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Short-Listed For The Felix Dennis Best First Collection Prize (Forward Prizes For Poetry 2007) Bridging the divide between experimental, performance and traditional poetries the poems in Andraste’s Hair draw on myth, memory, folksong and murder ballad. Often set in a mythical Liverpool, a city of metamorphosis and magic, grotesque and beautiful, its buildings are a backdrop for visions and apprehensions of the past. Liverpool at night is a place where boundaries are crossed in search of knowledge, sexual, historical, and emotional – between life and death.
Natural and urban landscapes – woodland, city park, dock, terraced street, the river, provide settings for an exploration of the conflict between instinctive and cultured knowledge, between abstract thought and felt experience. The poems are active and forceful – looking for answers they never find. Realities are established and than subverted. Women become trees, cities become men, roads become rivers, night becomes dawn, and the world is constantly transformed, constantly in flux.
Collaborative processes inform the structure of many poems; fusion and the loss of self are preoccupying themes. The poetic voice is remade to articulate what has been discovered in the act of writing. Sometimes erotic, sometimes fierce, sometimes vulnerable the poems fuse a musical sense of language with a grounded vision of the world.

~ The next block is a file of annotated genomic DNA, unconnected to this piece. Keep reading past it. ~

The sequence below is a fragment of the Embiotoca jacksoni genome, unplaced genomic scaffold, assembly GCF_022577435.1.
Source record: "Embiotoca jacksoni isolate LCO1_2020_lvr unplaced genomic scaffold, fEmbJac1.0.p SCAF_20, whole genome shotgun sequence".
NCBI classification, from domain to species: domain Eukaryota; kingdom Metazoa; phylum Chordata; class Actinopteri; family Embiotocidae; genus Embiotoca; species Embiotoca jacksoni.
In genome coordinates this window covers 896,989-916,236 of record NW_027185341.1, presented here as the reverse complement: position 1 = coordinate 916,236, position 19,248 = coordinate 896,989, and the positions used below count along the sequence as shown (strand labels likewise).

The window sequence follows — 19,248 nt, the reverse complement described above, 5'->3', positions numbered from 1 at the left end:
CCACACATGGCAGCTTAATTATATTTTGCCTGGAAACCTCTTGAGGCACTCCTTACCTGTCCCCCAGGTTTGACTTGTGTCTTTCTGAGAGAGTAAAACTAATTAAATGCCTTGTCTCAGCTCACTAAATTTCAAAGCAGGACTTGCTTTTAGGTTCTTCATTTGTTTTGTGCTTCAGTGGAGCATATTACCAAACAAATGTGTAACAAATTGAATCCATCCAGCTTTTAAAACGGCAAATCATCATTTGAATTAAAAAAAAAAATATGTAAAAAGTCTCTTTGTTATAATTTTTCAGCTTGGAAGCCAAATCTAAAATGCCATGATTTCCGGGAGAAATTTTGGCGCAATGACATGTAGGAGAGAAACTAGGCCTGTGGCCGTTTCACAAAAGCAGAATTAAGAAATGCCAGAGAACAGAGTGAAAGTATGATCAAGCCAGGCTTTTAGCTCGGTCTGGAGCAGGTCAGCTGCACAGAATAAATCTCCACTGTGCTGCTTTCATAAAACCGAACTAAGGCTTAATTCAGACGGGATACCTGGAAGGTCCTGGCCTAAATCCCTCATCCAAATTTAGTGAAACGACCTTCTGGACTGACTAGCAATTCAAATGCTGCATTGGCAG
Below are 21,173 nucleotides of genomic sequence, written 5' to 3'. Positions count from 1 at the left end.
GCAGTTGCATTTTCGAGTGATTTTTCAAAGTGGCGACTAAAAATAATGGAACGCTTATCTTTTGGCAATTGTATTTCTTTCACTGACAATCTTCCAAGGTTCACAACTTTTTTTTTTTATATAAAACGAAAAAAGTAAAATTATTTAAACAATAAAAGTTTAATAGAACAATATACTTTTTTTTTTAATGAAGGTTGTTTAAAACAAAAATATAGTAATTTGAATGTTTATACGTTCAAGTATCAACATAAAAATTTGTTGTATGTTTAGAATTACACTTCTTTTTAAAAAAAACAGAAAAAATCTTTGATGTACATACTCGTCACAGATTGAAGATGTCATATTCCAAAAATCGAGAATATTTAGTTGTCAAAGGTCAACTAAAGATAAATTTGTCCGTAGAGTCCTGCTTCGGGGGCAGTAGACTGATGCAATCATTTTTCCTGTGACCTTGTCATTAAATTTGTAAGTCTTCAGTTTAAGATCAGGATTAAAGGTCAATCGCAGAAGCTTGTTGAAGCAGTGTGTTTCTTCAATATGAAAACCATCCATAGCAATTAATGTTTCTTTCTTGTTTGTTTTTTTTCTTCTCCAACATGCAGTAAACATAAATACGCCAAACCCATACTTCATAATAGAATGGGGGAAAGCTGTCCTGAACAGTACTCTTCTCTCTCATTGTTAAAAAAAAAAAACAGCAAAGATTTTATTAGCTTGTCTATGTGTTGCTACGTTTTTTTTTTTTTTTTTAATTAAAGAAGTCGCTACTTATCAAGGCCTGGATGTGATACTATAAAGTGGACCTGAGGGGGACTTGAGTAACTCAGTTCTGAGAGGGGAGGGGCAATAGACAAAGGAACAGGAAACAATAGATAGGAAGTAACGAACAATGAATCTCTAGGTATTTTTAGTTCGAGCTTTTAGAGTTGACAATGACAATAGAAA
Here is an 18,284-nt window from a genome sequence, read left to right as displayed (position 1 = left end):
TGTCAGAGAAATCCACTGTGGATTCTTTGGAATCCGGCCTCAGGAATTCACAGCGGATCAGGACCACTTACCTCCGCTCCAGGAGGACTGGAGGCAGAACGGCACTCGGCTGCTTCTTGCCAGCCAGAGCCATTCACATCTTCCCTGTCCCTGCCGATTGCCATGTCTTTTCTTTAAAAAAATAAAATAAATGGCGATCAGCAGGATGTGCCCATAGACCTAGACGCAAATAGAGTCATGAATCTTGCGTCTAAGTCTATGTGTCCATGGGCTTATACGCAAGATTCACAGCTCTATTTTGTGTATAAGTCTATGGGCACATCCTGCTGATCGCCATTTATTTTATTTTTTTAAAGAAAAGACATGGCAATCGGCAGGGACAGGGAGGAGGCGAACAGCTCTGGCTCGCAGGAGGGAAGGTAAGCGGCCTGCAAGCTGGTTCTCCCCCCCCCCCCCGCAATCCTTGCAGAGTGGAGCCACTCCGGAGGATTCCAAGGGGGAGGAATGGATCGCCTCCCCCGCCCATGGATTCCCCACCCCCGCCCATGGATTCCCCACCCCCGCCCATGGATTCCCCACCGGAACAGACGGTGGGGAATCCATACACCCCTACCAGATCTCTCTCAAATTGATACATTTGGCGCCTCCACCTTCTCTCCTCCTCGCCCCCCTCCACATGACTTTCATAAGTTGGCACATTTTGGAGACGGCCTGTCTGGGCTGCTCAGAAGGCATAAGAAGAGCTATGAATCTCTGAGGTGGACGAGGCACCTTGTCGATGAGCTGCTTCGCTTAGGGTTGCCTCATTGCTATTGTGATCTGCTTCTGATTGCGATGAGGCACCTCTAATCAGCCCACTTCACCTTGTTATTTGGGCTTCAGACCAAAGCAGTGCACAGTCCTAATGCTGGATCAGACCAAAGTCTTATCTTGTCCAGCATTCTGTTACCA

‘Eleanor Rees comes from ‘over the water’, and her poems seem to issue from a lyric country where they do things differently. Instinctive, elemental, limber and ready for anything, they twist and coil marvellously between inner and outer worlds, never resting for long in either, always beguiling or unsettling the reader.’ —Paul Farley
‘Eleanor Rees’s first full-length collection introduces an ambitious, experimental voice, vibrantly charged with the energy of city life.’ —Carol Ann Duffy
‘Rees’s work is completely deserving of its shortlist position, even more so for a voice outside the mainstream. That can only be good news for small presses, literary awards and non-dead poets everywhere.’ —Ross Sutherland
‘Eleanor Rees's debut collection offers up a heartfelt hymn to her native Liverpool. Her dense, textured renderings of its landscapes are eloquent, but it is her importunate, ambiguous relationship with the city that provides these poems with their drive.’ —Sarah Crown
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